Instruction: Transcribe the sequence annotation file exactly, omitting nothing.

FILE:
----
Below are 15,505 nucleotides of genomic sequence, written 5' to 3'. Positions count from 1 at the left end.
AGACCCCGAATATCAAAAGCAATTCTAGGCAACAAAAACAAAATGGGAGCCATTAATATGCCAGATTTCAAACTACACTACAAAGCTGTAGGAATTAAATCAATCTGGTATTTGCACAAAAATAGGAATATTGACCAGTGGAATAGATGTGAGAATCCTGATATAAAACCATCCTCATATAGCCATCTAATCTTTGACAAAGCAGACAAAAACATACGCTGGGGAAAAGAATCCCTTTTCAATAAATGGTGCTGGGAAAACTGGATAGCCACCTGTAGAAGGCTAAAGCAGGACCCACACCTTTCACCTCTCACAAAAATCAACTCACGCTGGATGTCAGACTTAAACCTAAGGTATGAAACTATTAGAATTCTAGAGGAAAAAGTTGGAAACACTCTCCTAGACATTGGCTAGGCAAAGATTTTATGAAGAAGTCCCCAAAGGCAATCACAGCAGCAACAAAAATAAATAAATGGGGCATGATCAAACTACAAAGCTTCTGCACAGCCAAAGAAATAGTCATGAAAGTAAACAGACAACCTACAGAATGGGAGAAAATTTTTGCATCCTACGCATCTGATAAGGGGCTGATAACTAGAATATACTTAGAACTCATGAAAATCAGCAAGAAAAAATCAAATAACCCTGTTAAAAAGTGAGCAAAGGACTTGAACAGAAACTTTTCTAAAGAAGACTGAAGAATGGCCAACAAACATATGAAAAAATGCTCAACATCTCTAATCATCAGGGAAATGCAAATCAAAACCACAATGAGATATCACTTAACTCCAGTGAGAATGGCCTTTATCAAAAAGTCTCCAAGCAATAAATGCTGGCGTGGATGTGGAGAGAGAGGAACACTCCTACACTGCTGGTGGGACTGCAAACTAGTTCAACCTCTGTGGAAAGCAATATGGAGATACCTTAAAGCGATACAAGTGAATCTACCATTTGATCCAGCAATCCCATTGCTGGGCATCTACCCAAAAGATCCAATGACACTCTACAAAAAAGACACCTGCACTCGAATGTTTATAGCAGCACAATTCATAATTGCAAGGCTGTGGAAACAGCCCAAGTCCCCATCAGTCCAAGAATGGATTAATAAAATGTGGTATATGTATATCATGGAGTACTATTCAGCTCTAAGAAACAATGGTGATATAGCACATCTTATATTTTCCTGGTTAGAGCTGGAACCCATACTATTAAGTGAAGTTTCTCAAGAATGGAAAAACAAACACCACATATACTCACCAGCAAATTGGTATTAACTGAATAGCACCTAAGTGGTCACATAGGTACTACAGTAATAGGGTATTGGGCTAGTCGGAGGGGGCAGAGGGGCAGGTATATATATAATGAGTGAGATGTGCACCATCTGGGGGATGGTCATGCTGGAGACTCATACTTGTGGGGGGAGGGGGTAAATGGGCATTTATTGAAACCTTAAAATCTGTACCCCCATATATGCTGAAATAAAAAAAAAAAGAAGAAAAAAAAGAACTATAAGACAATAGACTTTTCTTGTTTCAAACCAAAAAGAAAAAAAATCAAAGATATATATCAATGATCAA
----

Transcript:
Below are 15,505 nucleotides of genomic sequence, written 5' to 3'. Positions count from 1 at the left end.
AGACCCCGAATATCAAAAGCAATTCTAGGCAACAAAAACAAAATGGGAGCCATTAATATGCCAGATTTCAAACTACACTACAAAGCTGTAGGAATTAAATCAATCTGGTATTTGCACAAAAATAGGAATATTGACCAGTGGAATAGATGTGAGAATCCTGATATAAAACCATCCTCATATAGCCATCTAATCTTTGACAAAGCAGACAAAAACATACGCTGGGGAAAAGAATCCCTTTTCAATAAATGGTGCTGGGAAAACTGGATAGCCACCTGTAGAAGGCTAAAGCAGGACCCACACCTTTCACCTCTCACAAAAATCAACTCACGCTGGATGTCAGACTTAAACCTAAGGTATGAAACTATTAGAATTCTAGAGGAAAAAGTTGGAAACACTCTCCTAGACATTGGCTAGGCAAAGATTTTATGAAGAAGTCCCCAAAGGCAATCACAGCAGCAACAAAAATAAATAAATGGGGCATGATCAAACTACAAAGCTTCTGCACAGCCAAAGAAATAGTCATGAAAGTAAACAGACAACCTACAGAATGGGAGAAAATTTTTGCATCCTACGCATCTGATAAGGGGCTGATAACTAGAATATACTTAGAACTCATGAAAATCAGCAAGAAAAAATCAAATAACCCTGTTAAAAAGTGAGCAAAGGACTTGAACAGAAACTTTTCTAAAGAAGACTGAAGAATGGCCAACAAACATATGAAAAAATGCTCAACATCTCTAATCATCAGGGAAATGCAAATCAAAACCACAATGAGATATCACTTAACTCCAGTGAGAATGGCCTTTATCAAAAAGTCTCCAAGCAATAAATGCTGGCGTGGATGTGGAGAGAGAGGAACACTCCTACACTGCTGGTGGGACTGCAAACTAGTTCAACCTCTGTGGAAAGCAATATGGAGATACCTTAAAGCGATACAAGTGAATCTACCATTTGATCCAGCAATCCCATTGCTGGGCATCTACCCAAAAGATCCAATGACACTCTACAAAAAAGACACCTGCACTCGAATGTTTATAGCAGCACAATTCATAATTGCAAGGCTGTGGAAACAGCCCAAGTCCCCATCAGTCCAAGAATGGATTAATAAAATGTGGTATATGTATATCATGGAGTACTATTCAGCTCTAAGAAACAATGGTGATATAGCACATCTTATATTTTCCTGGTTAGAGCTGGAACCCATACTATTAAGTGAAGTTTCTCAAGAATGGAAAAACAAACACCACATATACTCACCAGCAAATTGGTATTAACTGAATAGCACCTAAGTGGTCACATAGGTACTACAGTAATAGGGTATTGGGCTAGTCGGAGGGGGCAGAGGGGCAGGTATATATATAATGAGTGAGATGTGCACCATCTGGGGGATGGTCATGCTGGAGACTCATACTTGTGGGGGGAGGGGGTAAATGGGCATTTATTGAAACCTTAAAATCTGTACCCCCATATATGCTGAAATAAAAAAAAAAAGAAGAAAAAAAAGAACTATAAGACAATAGACTTTTCTTGTTTCAAACCAAAAAGAAAAAAAATCAAAGATATATATCAATGATCAA